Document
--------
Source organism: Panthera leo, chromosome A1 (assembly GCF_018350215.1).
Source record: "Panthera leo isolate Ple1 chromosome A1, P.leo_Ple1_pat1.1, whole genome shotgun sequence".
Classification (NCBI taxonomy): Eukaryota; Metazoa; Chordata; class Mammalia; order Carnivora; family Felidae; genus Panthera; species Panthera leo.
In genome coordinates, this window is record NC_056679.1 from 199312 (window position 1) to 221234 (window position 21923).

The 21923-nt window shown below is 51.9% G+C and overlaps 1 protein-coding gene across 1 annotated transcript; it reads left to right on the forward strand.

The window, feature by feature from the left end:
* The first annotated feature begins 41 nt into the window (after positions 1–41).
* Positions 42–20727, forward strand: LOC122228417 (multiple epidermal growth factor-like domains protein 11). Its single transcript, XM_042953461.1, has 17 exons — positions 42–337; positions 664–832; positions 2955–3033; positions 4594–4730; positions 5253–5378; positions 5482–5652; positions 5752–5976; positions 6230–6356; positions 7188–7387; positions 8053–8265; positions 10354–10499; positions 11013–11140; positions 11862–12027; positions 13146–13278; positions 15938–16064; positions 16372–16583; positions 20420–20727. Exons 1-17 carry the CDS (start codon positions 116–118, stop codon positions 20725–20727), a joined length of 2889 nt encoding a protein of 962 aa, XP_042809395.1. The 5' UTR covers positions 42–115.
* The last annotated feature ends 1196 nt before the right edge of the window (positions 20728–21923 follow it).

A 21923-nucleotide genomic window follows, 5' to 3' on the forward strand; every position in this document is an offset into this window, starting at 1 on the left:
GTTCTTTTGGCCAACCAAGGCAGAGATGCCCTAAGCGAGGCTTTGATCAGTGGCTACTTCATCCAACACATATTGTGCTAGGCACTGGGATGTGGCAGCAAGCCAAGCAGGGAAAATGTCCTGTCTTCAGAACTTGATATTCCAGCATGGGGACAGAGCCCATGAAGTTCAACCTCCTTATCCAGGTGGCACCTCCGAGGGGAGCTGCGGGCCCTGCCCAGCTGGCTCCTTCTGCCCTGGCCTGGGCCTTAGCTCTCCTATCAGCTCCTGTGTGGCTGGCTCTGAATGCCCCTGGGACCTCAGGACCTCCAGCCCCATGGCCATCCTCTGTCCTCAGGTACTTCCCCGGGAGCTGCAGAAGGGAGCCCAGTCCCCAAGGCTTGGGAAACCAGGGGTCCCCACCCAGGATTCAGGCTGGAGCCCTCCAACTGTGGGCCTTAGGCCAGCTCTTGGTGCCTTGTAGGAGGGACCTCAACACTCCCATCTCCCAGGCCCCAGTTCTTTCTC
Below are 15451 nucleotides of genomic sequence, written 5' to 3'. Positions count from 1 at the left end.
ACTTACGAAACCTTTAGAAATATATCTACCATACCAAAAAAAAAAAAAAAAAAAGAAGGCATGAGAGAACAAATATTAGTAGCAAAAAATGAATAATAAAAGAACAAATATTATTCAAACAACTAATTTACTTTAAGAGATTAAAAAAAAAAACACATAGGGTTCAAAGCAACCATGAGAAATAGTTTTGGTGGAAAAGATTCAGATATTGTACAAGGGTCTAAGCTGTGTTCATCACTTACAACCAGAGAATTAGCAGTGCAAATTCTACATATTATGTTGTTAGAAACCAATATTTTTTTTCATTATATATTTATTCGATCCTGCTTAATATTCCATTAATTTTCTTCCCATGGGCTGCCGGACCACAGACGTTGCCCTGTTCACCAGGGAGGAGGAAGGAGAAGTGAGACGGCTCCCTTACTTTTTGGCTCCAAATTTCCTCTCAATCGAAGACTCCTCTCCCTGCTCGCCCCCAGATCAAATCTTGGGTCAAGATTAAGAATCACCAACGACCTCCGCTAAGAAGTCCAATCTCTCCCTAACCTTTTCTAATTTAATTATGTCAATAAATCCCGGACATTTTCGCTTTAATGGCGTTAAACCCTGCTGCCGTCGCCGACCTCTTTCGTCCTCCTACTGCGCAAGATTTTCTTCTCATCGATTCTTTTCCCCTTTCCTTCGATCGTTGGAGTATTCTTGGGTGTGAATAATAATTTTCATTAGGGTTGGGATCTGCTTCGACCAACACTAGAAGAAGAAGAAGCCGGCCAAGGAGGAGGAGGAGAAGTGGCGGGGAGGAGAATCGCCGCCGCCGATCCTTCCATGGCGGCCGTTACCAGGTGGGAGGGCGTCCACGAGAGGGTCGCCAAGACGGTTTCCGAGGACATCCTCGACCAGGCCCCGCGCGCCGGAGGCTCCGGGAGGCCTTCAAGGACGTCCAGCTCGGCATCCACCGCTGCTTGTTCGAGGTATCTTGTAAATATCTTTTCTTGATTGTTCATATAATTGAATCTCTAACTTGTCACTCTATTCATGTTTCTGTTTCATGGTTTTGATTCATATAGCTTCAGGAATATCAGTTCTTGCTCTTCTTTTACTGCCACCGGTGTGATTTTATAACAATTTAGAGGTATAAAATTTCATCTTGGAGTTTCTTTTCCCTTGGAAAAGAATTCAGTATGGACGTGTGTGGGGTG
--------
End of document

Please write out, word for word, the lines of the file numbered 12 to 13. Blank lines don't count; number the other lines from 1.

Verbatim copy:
Below are 15451 nucleotides of genomic sequence, written 5' to 3'. Positions count from 1 at the left end.
ACTTACGAAACCTTTAGAAATATATCTACCATACCAAAAAAAAAAAAAAAAAAAGAAGGCATGAGAGAACAAATATTAGTAGCAAAAAATGAATAATAAAAGAACAAATATTATTCAAACAACTAATTTACTTTAAGAGATTAAAAAAAAAAACACATAGGGTTCAAAGCAACCATGAGAAATAGTTTTGGTGGAAAAGATTCAGATATTGTACAAGGGTCTAAGCTGTGTTCATCACTTACAACCAGAGAATTAGCAGTGCAAATTCTACATATTATGTTGTTAGAAACCAATATTTTTTTTCATTATATATTTATTCGATCCTGCTTAATATTCCATTAATTTTCTTCCCATGGGCTGCCGGACCACAGACGTTGCCCTGTTCACCAGGGAGGAGGAAGGAGAAGTGAGACGGCTCCCTTACTTTTTGGCTCCAAATTTCCTCTCAATCGAAGACTCCTCTCCCTGCTCGCCCCCAGATCAAATCTTGGGTCAAGATTAAGAATCACCAACGACCTCCGCTAAGAAGTCCAATCTCTCCCTAACCTTTTCTAATTTAATTATGTCAATAAATCCCGGACATTTTCGCTTTAATGGCGTTAAACCCTGCTGCCGTCGCCGACCTCTTTCGTCCTCCTACTGCGCAAGATTTTCTTCTCATCGATTCTTTTCCCCTTTCCTTCGATCGTTGGAGTATTCTTGGGTGTGAATAATAATTTTCATTAGGGTTGGGATCTGCTTCGACCAACACTAGAAGAAGAAGAAGCCGGCCAAGGAGGAGGAGGAGAAGTGGCGGGGAGGAGAATCGCCGCCGCCGATCCTTCCATGGCGGCCGTTACCAGGTGGGAGGGCGTCCACGAGAGGGTCGCCAAGACGGTTTCCGAGGACATCCTCGACCAGGCCCCGCGCGCCGGAGGCTCCGGGAGGCCTTCAAGGACGTCCAGCTCGGCATCCACCGCTGCTTGTTCGAGGTATCTTGTAAATATCTTTTCTTGATTGTTCATATAATTGAATCTCTAACTTGTCACTCTATTCATGTTTCTGTTTCATGGTTTTGATTCATATAGCTTCAGGAATATCAGTTCTTGCTCTTCTTTTACTGCCACCGGTGTGATTTTATAACAATTTAGAGGTATAAAATTTCATCTTGGAGTTTCTTTTCCCTTGGAAAAGAATTCAGTATGGACGTGTGTGGGGTG